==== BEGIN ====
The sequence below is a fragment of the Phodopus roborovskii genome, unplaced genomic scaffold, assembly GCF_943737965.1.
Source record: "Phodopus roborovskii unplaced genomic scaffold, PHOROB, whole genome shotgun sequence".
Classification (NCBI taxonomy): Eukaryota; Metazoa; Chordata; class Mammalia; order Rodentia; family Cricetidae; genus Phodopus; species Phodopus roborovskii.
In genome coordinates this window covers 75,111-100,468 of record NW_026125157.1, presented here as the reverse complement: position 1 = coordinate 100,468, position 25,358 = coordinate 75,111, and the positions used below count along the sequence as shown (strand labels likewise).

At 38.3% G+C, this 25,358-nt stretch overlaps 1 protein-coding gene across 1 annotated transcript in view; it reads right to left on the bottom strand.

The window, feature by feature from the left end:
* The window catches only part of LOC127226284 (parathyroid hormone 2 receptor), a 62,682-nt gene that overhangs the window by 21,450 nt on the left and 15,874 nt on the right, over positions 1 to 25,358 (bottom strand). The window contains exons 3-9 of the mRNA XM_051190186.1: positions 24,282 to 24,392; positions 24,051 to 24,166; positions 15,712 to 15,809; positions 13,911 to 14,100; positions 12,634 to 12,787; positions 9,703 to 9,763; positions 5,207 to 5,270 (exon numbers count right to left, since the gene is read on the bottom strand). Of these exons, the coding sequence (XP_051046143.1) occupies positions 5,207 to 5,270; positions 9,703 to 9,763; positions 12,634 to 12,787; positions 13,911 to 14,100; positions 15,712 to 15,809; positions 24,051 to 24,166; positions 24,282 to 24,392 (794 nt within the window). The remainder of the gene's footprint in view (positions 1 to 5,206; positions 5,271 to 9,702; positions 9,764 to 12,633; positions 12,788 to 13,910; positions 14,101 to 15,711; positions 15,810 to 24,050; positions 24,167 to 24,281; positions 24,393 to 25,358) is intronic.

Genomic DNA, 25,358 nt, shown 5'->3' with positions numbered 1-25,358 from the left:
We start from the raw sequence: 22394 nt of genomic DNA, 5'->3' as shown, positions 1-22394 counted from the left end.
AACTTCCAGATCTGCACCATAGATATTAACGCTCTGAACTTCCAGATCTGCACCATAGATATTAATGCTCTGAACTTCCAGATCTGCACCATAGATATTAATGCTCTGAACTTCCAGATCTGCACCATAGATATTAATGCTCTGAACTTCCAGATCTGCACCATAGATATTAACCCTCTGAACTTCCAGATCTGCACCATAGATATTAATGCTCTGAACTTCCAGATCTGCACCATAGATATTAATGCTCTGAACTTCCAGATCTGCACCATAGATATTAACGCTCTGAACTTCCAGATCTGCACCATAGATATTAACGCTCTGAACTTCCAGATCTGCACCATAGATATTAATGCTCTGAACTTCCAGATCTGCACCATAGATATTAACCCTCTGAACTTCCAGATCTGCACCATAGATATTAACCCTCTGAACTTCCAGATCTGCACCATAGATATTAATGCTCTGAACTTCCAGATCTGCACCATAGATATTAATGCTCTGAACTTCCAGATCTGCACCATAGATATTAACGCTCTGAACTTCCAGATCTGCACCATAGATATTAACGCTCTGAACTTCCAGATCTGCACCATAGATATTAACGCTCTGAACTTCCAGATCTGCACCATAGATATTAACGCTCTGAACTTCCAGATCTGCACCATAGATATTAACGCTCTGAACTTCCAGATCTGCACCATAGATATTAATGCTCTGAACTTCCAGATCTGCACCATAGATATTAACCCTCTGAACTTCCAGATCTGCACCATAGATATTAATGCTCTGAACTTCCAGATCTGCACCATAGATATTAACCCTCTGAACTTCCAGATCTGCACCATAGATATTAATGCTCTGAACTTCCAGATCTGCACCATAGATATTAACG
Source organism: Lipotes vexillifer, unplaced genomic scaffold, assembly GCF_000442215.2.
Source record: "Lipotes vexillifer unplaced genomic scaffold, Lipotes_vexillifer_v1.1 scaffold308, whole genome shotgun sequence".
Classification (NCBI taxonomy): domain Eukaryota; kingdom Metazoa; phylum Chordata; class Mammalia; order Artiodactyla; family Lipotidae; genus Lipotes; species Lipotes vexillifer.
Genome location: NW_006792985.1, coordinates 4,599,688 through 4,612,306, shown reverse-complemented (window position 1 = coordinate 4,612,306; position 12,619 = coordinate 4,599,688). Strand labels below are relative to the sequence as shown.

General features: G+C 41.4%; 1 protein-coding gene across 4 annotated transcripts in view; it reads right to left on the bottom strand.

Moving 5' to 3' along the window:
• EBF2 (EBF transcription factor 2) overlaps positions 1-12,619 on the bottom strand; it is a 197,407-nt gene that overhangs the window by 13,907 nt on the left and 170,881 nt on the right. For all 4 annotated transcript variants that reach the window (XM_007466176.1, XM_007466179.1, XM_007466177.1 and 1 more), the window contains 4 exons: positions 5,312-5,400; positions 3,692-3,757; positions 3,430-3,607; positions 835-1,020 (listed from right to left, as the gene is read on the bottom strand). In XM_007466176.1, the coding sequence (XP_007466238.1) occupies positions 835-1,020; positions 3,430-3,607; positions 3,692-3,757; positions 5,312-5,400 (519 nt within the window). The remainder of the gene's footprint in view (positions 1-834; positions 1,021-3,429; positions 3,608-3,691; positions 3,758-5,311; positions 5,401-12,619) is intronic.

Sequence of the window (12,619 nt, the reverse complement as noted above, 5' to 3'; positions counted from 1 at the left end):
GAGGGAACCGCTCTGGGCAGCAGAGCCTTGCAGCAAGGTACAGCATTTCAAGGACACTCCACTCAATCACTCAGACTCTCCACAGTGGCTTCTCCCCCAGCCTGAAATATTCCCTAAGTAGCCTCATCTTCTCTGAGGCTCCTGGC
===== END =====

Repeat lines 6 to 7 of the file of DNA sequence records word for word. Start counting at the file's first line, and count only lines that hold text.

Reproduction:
The window, feature by feature from the left end:
* The window catches only part of LOC127226284 (parathyroid hormone 2 receptor), a 62,682-nt gene that overhangs the window by 21,450 nt on the left and 15,874 nt on the right, over positions 1 to 25,358 (bottom strand). The window contains exons 3-9 of the mRNA XM_051190186.1: positions 24,282 to 24,392; positions 24,051 to 24,166; positions 15,712 to 15,809; positions 13,911 to 14,100; positions 12,634 to 12,787; positions 9,703 to 9,763; positions 5,207 to 5,270 (exon numbers count right to left, since the gene is read on the bottom strand). Of these exons, the coding sequence (XP_051046143.1) occupies positions 5,207 to 5,270; positions 9,703 to 9,763; positions 12,634 to 12,787; positions 13,911 to 14,100; positions 15,712 to 15,809; positions 24,051 to 24,166; positions 24,282 to 24,392 (794 nt within the window). The remainder of the gene's footprint in view (positions 1 to 5,206; positions 5,271 to 9,702; positions 9,764 to 12,633; positions 12,788 to 13,910; positions 14,101 to 15,711; positions 15,810 to 24,050; positions 24,167 to 24,281; positions 24,393 to 25,358) is intronic.